AUKUS undermines ASEAN centrality with nuclear subs, terrifies region — Global Times

Australia will build eight nuclear-powered submarines under an Indo-Pacific security partnership with the United States and Britain. Reuters

Australia will build eight nuclear-powered submarines under an Indo-Pacific security partnership with the United States and Britain. Reuters

-A +A

(Sep 23): The newly formed security partnership between the US, UK, and Australia have left many countries with deep concerns, including those in Southeast Asia. For instance, both Jakarta and Kuala Lumpur have voiced their strong opposition to Australia's plans to acquire nuclear submarines under the trilateral pact known as "AUKUS."

As a dialogue partner of the Association of Southeast Asian Nations (ASEAN), Australia has not signed the Treaty of Southeast Asia Nuclear-Weapon-Free Zone. But its intention to build nuclear-powered submarines and even to use them in the South China Sea threatens the formation of the regional nuclear-weapon-free zone. Australia's decision goes against one of the major agreements in the Southeast Asia region. This is conflicting with the interests and objectives of ASEAN.

According to the South China Morning Post, some ASEAN members are worried that AUKUS symbolizes the West will deal with China more aggressively by admitting Australia into the nuclear club. 

If Australia were to build a nuclear-powered submarine, it would undoubtedly upset the regional balance of power and be a threat to many other regional countries. As a result, the latter might also consider acquiring nuclear submarines to hedge against potential dangers and regain the regional balance. This could lead Southeast Asia to the edge of a regional nuclear arms race.

The establishment of AUKUS is directed at the Taiwan Straits and in particular the South China Sea. By developing nuclear submarines, Canberra will harm the peace and stability in the region. Canberra will also coerce ASEAN to stand with the US and Australia against China. ASEAN members are some of the direct stakeholders in the South China Sea issue. Many Southeast Asian countries are dissatisfied and deeply concerned about Australia undermining the situation of the South China Sea. This explained why Malaysia responded so strongly. Malaysia has been opposed to the display and flaunts of military strength in the South China Sea by major powers. It also objects to turning the region into a venue for a game between great powers.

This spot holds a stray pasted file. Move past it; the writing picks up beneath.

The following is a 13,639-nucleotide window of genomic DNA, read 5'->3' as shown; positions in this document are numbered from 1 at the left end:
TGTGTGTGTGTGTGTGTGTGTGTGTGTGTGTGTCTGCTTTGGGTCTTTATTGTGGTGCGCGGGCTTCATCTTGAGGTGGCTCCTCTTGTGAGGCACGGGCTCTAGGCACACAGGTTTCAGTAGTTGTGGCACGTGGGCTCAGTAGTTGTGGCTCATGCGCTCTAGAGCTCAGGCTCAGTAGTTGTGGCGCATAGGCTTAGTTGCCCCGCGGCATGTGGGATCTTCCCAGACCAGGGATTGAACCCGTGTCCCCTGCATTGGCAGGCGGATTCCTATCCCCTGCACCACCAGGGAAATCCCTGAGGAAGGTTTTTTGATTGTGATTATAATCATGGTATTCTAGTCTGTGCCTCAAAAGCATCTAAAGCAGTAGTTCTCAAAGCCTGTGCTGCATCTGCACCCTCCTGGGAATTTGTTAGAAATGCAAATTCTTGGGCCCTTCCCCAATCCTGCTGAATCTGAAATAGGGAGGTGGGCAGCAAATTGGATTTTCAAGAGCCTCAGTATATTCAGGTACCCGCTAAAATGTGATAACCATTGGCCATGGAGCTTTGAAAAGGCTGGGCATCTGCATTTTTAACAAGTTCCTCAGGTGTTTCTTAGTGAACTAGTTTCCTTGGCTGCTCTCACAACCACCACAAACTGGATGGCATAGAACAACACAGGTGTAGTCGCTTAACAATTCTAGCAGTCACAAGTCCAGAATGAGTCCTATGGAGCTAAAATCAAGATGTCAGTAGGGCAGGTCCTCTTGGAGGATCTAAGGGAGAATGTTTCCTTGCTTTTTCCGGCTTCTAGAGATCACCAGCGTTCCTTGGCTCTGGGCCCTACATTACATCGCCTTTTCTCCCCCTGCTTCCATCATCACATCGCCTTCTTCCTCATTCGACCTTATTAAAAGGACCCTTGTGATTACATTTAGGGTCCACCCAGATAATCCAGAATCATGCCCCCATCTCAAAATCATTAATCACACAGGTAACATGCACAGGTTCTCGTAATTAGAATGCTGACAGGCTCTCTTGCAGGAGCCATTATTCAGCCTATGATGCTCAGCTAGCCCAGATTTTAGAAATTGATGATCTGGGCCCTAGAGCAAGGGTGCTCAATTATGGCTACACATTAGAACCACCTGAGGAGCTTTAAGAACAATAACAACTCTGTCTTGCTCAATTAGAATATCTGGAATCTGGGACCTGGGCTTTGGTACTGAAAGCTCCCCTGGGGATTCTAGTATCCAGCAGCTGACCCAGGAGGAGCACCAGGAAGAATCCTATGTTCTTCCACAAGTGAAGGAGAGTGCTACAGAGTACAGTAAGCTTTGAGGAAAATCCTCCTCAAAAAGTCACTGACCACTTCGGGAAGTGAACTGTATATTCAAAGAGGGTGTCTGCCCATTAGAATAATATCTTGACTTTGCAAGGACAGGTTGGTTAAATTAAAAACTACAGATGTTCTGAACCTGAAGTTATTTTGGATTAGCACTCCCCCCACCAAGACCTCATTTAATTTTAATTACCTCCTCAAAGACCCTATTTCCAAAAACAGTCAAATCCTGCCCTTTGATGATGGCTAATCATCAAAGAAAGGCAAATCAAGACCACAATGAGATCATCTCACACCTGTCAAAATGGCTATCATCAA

China today has the absolute military power to control the islands and reefs in the South China Sea region. Yet Beijing has not gone down that path. Instead, it has maintained great patience and restraint in negotiating the Code of Conduct in the South China Sea with ASEAN members. This shows China's responsibility as the largest country in the region. As long as China does not exploit its military strength to seize islands and reefs in the region, AUKUS has barely any reason to exist. In this context, it will be sheer nonsense for AUKUS to regard China as an imaginary enemy and attempt to cooperate with ASEAN to counter China's "aggression" in the South China Sea.

In response to the concerns of ASEAN members, Australian Ambassador to ASEAN, Will Nankervis, is trying to reassure regional partners by stressing that AUKUS "is not a defense alliance or pact." Australia hopes to alleviate ASEAN's concerns about the AUKUS nuclear submarine deal. However, it is difficult for ASEAN to believe Canberra's verbal statement because Canberra's purchase of nuclear submarines has gone too far and runs counter to ASEAN's foreign policy and strategic goals.

ASEAN is at a central position in both the regional security architecture and the economic cooperation architecture in the region. Yet what Australia and the US have been doing undoubtedly weakens the role of ASEAN. Washington and Canberra have always claimed to support ASEAN centrality. But their behavior is actually a slap in the face of ASEAN. Facts have proved that the US and Australia's wordings are very hypocritical. To some extent, the political and strategic trust between ASEAN and Australia and the US has been further jeopardized. 

Reports show that Australia's new nuclear submarines would not be in the water until 2040. Yet Canberra will likely use nuclear-powered submarines to coerce ASEAN countries as a bargaining chip. As ASEAN is projected to become the world's fourth-largest economy by 2030, Australia's growing strength in the security field must be a threatening response to ASEAN's growing economic power. This is what countries in Southeast Asia should be highly vigilant about. 

The author is director of the Center for Southeast Asian Studies at the Chinese Academy of Social Sciences in Beijing. [email protected]

Siow Chen Ming